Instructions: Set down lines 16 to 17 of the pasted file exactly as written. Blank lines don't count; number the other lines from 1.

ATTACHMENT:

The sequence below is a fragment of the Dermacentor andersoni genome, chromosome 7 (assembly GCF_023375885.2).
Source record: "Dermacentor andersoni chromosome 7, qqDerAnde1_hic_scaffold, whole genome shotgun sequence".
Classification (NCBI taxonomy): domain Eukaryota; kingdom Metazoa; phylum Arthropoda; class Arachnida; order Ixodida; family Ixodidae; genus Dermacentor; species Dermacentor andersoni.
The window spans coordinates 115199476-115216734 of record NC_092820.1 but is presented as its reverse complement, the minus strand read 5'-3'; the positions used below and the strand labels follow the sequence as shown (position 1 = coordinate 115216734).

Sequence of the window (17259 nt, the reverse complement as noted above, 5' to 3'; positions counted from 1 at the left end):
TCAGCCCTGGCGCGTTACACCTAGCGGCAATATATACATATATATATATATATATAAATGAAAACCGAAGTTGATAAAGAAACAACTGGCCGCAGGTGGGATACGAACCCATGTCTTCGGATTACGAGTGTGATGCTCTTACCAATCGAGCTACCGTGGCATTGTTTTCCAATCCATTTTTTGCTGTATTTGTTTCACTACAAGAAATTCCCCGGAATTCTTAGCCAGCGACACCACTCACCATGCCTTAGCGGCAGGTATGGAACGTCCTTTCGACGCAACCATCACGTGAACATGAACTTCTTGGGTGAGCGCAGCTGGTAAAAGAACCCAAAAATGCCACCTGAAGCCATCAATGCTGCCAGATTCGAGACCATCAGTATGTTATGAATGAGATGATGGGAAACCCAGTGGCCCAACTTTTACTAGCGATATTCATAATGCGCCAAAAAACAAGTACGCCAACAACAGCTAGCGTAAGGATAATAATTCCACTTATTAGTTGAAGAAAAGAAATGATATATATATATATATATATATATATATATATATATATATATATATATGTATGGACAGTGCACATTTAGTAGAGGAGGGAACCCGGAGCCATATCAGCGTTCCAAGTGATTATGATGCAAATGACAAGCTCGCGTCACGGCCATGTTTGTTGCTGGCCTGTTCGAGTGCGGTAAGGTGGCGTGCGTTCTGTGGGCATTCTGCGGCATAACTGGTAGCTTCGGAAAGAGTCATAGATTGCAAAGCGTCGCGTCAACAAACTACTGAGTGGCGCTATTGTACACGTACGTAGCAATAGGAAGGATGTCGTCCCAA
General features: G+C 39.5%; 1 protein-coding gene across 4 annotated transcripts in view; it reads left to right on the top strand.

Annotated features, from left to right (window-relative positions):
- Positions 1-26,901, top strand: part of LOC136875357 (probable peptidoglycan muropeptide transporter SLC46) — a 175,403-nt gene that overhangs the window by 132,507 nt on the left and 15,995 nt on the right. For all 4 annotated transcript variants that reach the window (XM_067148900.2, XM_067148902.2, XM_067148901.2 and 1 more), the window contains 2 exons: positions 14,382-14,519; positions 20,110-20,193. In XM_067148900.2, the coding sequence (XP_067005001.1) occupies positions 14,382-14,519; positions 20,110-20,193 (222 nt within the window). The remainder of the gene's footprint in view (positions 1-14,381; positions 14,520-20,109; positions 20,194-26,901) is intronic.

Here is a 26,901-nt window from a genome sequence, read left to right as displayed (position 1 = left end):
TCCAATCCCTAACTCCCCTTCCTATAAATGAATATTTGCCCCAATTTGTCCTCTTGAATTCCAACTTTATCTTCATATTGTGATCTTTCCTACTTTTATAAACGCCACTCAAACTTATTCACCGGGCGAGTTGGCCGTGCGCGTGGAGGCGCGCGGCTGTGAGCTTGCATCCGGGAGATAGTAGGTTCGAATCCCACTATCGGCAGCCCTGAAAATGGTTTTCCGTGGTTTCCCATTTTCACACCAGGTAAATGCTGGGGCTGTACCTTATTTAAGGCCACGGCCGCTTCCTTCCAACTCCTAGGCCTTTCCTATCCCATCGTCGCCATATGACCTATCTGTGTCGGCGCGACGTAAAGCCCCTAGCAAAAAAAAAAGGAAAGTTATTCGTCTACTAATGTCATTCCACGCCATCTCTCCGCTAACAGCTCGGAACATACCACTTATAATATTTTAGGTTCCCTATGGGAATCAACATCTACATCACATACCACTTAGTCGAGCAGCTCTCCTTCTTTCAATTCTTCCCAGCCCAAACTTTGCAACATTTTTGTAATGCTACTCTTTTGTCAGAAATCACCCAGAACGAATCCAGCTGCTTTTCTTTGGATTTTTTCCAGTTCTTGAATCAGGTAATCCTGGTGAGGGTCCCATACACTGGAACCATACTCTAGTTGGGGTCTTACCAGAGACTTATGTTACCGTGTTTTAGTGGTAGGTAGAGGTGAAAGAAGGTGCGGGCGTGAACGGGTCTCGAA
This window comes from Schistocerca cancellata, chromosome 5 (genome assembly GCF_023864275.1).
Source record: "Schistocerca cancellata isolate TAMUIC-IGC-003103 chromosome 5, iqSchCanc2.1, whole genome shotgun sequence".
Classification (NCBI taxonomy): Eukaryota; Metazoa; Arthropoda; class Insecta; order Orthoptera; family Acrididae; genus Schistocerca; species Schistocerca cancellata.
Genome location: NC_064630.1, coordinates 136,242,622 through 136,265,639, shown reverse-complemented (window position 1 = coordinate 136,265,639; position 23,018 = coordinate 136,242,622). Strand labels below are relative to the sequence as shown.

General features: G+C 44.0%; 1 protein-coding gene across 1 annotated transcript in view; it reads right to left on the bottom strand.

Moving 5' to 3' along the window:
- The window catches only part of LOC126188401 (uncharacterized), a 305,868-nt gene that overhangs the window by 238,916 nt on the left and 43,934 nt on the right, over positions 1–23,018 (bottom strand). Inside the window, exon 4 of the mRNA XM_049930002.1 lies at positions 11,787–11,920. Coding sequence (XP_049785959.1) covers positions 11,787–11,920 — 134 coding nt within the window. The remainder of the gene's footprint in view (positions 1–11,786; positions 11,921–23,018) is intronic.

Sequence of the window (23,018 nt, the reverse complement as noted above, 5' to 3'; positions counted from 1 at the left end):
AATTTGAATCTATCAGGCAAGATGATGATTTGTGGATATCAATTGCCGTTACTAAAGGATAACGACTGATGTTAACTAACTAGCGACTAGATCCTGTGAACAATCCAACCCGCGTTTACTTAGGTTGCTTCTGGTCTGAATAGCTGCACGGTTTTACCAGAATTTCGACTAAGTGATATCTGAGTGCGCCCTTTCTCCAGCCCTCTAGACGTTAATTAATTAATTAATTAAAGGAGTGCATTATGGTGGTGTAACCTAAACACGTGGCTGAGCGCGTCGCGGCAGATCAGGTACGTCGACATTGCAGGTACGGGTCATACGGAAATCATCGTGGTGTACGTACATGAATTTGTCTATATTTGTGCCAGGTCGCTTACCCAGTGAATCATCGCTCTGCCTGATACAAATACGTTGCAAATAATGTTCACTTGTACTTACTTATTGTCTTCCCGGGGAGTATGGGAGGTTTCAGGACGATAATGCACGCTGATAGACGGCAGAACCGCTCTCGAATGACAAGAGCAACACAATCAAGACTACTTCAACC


General features: G+C 44.0%; 1 protein-coding gene across 1 annotated transcript in view; it reads right to left on the bottom strand.

Moving 5' to 3' along the window: